Man Overboard!
 The voice on the loudspeaker was that
of Lt.Dave Smith, acting skippert of the
Coast Guard Cutter Sundew.
The occasion was one of the most dra-
matic moments in the long histry of the
Coast Guard at Charlevoix.
 A cargo boat carrying supplies to white
shoal lighthouse had swamped in icy
water a quarter of a mile from the cutter.
           * * *
 MAN ABOARD the Sundew knew only
that some of their number were in trouble
and that survival time in near freezing
water is sometimes measured in seconds,
or a few minutes at best.
 The swift actions that followed --- in-
cluding the order to take the Sundew into
shallow shoal waters where she had
never ventured before --- are enough to
make every Charleboixan proud of the Sundew and her gallant crew.
            * * *
 OBSERVERS aboard ship were im
pressed with the calm authority with
which Lt.Smith's orders were given, and
the calm obedience with which they were
carried out.
 Every man sprang into action, with
hardly a lost motion. When the ship
drew abrcast of the foundering men, life-
lines, ring buoys and a cargo net were
standing ready. One man---John Lambing
---was already in his wet suit, prepared
to go into water after his shipmates.
 "It went just like one of the drills,"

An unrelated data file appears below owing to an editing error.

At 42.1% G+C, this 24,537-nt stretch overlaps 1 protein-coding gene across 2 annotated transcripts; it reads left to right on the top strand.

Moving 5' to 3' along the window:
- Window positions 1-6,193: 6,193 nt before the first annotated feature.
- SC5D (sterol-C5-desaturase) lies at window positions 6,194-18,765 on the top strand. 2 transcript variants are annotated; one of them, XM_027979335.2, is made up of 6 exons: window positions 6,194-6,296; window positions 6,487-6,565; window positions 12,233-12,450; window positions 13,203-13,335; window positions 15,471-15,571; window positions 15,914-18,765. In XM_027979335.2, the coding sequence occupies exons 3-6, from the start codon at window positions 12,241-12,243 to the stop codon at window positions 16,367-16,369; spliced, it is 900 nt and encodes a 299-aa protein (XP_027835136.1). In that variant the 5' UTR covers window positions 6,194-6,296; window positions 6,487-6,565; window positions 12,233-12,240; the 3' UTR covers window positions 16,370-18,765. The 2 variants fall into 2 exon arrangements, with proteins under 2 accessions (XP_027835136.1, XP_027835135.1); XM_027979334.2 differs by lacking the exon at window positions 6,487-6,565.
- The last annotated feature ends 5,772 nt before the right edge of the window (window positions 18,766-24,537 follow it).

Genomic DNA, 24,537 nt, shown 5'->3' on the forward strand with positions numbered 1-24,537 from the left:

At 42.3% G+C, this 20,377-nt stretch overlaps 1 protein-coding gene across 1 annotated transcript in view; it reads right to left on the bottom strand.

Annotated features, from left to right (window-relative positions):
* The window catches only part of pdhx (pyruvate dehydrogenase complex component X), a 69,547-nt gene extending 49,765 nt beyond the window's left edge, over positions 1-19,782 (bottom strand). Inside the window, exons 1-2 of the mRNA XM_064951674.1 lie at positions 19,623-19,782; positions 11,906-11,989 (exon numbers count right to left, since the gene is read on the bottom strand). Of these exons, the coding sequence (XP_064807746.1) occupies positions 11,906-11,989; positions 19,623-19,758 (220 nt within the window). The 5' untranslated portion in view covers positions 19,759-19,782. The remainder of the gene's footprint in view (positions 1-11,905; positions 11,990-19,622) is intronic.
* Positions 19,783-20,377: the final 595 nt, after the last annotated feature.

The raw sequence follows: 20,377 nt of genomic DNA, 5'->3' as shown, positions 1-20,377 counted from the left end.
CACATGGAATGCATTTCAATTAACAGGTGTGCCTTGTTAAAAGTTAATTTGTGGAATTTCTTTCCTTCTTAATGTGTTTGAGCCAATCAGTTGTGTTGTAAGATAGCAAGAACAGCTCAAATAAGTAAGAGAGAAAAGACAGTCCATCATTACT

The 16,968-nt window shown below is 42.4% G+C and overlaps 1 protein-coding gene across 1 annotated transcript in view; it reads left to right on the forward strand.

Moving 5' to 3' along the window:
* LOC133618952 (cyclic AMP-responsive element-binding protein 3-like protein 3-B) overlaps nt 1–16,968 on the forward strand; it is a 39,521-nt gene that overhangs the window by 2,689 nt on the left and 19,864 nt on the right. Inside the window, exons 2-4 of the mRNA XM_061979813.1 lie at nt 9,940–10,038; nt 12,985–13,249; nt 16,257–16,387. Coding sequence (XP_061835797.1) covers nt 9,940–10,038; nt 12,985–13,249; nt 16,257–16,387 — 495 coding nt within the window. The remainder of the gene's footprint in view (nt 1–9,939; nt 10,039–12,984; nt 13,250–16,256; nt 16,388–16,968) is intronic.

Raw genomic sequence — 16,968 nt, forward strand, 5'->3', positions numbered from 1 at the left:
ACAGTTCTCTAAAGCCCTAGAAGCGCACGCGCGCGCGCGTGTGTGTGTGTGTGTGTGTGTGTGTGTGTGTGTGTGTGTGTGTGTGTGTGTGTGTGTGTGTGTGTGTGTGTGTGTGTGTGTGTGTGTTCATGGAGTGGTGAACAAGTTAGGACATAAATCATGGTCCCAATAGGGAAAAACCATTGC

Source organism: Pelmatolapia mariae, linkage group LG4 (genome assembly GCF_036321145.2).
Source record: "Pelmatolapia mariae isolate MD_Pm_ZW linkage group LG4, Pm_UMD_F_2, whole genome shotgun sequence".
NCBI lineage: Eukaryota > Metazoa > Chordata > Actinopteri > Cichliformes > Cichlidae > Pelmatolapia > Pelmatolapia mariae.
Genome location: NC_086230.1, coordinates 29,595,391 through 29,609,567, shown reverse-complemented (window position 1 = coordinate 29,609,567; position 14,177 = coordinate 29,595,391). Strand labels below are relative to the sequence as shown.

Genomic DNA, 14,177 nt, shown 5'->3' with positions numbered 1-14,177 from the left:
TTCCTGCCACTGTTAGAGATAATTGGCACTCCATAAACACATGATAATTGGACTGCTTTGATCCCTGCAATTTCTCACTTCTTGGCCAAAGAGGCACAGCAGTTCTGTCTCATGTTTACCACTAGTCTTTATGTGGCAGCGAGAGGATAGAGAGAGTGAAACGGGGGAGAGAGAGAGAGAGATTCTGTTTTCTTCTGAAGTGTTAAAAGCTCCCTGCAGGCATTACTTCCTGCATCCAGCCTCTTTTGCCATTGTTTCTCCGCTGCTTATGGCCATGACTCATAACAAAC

Lambing said later. "Everyone did, what
he was supposed to."

 The importance of getting Lake Michi-
gan's lights, fog horns and radio equip-
ment in running order before the ship-
ping season oens cannot be over-
emphasized. shoals and reefs make
nothern Lake Michigan one of the trick-
iest passages in the world. The lights at
White Shoal and Grays Reef are essential
to the safety of vessels visiting these
waters from all over the world.
            * * *
 CIVILIAN observers aboard the Sundew
last friday gained a new respect for
courage---Coast Guard style. It takes a
special breed of man to sail on Lake
Michigan in an open boat in a rising
March gale, as did the man who manned
the cargo boars supplying White Shoal
light. Special credit goes to the crew
headed by John schumacher who made
two trips back to the light after the first
cargo boat sank.
            * * *
 THE COAST GUARD is sometimes con-
sidered the most "civilian" of out military
services, possibly because of the im-
portant role Coast Guardsmen play in
protecting the lives and property of the
civilian population.
 Yet no one could doubt the efficacy
of the militancy of the Coast Guard who
saw the Sundew crew in action off White
Shoal last Friday. The stakes were life
or death. Our Coasties played the game
to win from the first warning until the
last man was safely back on board.
 Maybe it would be a good idea gor
Charlevoix to set March 18 aside as
our own Coast Guard Day.

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